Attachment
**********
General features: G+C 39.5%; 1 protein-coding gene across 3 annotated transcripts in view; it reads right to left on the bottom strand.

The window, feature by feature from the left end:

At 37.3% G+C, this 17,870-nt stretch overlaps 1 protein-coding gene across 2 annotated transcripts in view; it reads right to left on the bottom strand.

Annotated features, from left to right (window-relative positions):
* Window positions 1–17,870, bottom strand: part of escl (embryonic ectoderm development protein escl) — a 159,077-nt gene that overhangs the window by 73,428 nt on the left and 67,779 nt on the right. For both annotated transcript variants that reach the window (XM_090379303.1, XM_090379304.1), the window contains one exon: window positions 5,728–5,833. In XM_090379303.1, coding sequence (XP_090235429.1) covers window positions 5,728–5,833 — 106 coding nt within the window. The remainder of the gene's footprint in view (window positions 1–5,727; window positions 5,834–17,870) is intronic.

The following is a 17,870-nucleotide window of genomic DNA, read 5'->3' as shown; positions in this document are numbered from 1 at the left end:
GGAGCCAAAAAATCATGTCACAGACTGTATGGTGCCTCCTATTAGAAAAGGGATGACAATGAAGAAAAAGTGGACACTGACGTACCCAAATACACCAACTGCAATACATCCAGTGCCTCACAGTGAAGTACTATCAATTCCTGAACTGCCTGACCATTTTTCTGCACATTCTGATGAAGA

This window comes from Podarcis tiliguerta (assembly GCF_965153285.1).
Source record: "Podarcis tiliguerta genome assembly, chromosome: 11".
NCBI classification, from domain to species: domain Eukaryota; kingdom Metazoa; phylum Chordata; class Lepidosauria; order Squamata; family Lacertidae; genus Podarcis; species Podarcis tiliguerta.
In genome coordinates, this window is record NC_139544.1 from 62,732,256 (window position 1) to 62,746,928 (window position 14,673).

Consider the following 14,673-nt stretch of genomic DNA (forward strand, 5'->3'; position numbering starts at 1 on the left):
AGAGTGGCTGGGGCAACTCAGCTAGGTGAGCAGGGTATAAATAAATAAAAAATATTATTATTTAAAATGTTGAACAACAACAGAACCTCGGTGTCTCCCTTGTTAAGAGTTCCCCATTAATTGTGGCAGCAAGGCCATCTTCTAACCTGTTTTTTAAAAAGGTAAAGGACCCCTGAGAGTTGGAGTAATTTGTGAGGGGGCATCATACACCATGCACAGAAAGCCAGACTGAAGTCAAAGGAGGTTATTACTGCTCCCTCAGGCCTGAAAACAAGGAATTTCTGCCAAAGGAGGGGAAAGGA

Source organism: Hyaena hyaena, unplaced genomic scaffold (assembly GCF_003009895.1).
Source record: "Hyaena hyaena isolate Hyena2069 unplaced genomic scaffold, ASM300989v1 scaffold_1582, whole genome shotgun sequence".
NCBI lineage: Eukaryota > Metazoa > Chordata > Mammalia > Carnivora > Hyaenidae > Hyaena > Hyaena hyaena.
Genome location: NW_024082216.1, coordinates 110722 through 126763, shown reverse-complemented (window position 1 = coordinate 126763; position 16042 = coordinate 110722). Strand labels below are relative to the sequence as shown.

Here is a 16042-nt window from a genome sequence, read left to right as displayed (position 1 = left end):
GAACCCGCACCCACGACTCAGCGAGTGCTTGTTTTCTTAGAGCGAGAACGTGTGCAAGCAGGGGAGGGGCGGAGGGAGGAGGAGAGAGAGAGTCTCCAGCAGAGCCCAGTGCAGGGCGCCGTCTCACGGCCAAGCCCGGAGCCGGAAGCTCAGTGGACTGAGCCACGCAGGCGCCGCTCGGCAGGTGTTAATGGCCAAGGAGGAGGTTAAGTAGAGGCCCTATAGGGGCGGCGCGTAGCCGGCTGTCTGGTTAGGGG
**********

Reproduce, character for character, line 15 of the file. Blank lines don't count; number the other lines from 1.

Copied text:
Source record: "Hyaena hyaena isolate Hyena2069 unplaced genomic scaffold, ASM300989v1 scaffold_1582, whole genome shotgun sequence".